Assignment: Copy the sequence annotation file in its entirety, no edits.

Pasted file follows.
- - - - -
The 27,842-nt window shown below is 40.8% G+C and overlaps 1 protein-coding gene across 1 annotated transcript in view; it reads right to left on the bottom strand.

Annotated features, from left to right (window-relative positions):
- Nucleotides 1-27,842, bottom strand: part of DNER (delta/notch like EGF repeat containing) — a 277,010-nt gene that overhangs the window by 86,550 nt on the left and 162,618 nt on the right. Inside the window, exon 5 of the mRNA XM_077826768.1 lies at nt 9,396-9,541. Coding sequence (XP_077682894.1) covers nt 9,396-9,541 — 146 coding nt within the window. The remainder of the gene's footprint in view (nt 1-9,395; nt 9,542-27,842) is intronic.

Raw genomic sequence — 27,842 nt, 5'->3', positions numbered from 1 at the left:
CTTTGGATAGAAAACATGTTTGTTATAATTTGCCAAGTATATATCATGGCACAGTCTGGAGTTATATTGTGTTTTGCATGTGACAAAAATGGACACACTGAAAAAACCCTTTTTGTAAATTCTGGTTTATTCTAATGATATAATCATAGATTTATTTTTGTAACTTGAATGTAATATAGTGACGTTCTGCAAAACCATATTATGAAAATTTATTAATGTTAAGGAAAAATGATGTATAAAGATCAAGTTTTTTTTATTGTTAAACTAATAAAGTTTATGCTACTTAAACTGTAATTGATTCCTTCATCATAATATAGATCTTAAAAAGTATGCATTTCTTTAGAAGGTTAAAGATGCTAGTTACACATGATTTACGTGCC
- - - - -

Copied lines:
The 27,842-nt window shown below is 40.8% G+C and overlaps 1 protein-coding gene across 1 annotated transcript in view; it reads right to left on the bottom strand.

Annotated features, from left to right (window-relative positions):
- Nucleotides 1-27,842, bottom strand: part of DNER (delta/notch like EGF repeat containing) — a 277,010-nt gene that overhangs the window by 86,550 nt on the left and 162,618 nt on the right. Inside the window, exon 5 of the mRNA XM_077826768.1 lies at nt 9,396-9,541. Coding sequence (XP_077682894.1) covers nt 9,396-9,541 — 146 coding nt within the window. The remainder of the gene's footprint in view (nt 1-9,395; nt 9,542-27,842) is intronic.

Raw genomic sequence — 27,842 nt, 5'->3', positions numbered from 1 at the left:
CTTTGGATAGAAAACATGTTTGTTATAATTTGCCAAGTATATATCATGGCACAGTCTGGAGTTATATTGTGTTTTGCATGTGACAAAAATGGACACACTGAAAAAACCCTTTTTGTAAATTCTGGTTTATTCTAATGATATAATCATAGATTTATTTTTGTAACTTGAATGTAATATAGTGACGTTCTGCAAAACCATATTATGAAAATTTATTAATGTTAAGGAAAAATGATGTATAAAGATCAAGTTTTTTTTATTGTTAAACTAATAAAGTTTATGCTACTTAAACTGTAATTGATTCCTTCATCATAATATAGATCTTAAAAAGTATGCATTTCTTTAGAAGGTTAAAGATGCTAGTTACACATGATTTACGTGCC